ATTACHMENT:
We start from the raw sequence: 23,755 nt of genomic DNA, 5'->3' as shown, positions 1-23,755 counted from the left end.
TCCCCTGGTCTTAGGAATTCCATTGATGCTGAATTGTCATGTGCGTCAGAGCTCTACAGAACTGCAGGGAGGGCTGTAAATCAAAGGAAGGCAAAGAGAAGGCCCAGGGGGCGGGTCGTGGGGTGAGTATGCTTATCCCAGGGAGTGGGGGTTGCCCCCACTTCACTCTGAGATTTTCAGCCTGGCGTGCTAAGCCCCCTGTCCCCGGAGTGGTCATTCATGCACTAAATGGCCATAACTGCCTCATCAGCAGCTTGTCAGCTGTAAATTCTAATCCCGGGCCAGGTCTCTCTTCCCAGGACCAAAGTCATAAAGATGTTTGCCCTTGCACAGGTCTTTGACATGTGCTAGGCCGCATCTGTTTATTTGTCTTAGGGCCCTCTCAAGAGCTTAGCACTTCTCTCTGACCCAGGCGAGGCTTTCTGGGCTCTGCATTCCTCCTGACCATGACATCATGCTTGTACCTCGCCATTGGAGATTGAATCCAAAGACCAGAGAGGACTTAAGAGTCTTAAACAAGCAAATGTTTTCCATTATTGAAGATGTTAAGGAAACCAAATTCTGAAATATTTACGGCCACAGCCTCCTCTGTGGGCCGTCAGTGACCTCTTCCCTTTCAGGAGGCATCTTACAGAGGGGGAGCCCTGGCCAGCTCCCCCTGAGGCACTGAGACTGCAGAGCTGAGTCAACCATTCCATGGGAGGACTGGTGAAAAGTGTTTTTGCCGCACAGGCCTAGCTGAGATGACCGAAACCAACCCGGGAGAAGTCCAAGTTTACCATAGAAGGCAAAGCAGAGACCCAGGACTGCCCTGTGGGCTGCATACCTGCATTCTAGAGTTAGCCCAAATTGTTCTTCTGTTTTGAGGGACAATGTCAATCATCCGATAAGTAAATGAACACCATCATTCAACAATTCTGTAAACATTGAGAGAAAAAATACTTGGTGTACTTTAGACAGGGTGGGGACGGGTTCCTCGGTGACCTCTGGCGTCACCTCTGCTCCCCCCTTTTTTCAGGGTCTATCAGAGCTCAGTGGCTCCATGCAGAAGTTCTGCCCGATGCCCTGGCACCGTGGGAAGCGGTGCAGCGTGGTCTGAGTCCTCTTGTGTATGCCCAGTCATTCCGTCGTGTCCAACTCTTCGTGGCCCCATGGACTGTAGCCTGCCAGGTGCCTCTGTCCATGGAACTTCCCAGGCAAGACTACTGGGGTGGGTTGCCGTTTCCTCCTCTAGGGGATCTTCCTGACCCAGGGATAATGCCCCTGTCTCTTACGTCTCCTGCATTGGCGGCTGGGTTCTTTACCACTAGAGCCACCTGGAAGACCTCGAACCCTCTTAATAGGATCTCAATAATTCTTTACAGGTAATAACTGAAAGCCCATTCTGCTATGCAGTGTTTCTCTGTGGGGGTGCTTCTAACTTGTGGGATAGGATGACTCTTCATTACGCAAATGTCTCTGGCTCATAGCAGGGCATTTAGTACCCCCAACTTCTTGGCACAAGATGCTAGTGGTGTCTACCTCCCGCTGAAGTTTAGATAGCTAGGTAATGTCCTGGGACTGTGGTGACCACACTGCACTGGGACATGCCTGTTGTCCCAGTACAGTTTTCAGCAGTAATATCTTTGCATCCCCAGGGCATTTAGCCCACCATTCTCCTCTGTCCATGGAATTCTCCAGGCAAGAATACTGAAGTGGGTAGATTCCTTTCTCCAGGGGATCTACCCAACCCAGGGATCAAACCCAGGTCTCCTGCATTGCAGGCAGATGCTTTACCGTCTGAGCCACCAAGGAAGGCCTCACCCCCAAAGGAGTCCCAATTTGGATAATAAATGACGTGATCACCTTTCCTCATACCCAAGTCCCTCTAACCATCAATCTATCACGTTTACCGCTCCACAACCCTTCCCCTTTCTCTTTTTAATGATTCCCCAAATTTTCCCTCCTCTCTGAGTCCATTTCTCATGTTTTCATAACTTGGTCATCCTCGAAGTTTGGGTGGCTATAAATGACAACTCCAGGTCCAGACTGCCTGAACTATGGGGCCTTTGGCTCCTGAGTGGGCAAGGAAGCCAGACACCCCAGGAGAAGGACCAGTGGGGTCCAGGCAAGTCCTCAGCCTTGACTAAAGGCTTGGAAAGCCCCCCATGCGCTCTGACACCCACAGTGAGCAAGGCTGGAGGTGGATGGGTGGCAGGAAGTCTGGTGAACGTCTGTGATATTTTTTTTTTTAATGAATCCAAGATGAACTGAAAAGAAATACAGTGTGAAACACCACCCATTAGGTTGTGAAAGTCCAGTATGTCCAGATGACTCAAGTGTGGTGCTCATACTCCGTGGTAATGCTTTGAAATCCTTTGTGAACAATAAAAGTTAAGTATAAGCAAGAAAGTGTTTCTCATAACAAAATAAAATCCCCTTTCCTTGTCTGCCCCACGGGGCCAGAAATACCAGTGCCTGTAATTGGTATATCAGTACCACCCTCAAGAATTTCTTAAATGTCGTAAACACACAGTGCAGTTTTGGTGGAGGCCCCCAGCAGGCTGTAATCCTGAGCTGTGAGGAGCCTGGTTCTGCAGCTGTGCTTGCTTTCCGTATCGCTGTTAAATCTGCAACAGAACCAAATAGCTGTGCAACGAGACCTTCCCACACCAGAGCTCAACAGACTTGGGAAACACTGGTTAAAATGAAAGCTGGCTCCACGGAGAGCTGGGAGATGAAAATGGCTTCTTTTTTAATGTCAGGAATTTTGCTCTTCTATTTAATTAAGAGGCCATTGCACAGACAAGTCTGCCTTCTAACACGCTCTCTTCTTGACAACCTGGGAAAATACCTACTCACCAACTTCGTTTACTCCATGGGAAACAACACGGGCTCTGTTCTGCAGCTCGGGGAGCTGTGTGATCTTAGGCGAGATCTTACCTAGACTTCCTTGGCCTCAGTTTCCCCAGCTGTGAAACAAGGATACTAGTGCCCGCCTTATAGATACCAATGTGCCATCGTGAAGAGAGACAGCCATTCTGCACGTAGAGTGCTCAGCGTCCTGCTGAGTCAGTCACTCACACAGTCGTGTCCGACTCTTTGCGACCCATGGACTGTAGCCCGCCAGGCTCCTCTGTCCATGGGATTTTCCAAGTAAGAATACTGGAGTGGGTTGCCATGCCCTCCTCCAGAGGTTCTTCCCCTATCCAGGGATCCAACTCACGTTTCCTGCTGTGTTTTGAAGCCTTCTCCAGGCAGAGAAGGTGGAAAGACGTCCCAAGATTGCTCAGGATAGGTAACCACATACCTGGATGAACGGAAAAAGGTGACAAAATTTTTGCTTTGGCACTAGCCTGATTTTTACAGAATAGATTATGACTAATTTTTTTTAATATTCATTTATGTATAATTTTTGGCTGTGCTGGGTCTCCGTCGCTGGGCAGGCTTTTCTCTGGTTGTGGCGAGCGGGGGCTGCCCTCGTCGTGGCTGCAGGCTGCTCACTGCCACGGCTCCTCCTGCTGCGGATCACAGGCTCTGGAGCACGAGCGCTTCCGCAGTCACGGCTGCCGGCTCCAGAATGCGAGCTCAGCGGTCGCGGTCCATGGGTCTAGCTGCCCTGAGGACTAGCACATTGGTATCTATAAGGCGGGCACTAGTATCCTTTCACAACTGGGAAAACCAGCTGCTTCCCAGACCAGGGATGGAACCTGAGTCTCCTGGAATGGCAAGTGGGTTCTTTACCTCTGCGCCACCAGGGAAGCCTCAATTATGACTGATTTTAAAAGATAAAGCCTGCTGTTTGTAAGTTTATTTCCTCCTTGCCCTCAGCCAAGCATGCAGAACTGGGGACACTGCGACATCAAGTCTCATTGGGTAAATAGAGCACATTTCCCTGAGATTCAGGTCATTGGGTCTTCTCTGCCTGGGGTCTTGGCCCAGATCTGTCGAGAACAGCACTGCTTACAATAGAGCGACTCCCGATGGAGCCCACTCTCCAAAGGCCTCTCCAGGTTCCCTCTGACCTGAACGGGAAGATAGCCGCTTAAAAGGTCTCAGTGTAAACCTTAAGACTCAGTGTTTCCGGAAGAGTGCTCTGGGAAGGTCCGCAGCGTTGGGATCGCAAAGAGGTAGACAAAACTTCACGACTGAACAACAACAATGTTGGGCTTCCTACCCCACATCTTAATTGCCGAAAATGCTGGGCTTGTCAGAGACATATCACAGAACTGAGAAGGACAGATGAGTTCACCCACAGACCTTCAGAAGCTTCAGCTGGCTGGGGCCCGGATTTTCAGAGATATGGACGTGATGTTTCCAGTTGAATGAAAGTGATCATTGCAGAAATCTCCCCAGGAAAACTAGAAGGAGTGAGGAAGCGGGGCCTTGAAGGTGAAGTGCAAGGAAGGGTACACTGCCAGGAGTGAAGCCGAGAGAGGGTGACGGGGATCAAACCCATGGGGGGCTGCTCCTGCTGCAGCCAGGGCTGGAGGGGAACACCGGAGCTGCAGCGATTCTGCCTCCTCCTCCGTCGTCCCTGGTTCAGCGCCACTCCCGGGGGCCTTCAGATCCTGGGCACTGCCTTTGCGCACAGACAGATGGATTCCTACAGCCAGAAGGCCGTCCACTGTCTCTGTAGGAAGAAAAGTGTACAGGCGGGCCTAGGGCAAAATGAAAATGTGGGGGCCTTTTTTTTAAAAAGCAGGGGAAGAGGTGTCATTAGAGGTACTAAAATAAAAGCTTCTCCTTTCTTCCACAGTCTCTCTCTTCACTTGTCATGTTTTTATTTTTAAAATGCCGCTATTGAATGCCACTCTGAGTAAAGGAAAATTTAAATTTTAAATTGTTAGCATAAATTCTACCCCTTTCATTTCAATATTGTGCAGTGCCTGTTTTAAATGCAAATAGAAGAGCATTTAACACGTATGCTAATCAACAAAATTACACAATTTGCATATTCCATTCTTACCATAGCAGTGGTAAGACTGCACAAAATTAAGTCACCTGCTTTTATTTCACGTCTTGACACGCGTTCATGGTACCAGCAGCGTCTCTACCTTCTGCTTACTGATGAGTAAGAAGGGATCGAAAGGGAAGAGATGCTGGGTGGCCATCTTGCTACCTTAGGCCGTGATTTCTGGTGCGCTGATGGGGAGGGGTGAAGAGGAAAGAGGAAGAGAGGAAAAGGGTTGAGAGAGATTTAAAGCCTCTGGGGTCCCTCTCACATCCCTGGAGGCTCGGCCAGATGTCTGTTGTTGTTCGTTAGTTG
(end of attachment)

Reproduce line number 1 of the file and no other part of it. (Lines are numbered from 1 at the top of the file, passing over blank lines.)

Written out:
We start from the raw sequence: 23,755 nt of genomic DNA, 5'->3' as shown, positions 1-23,755 counted from the left end.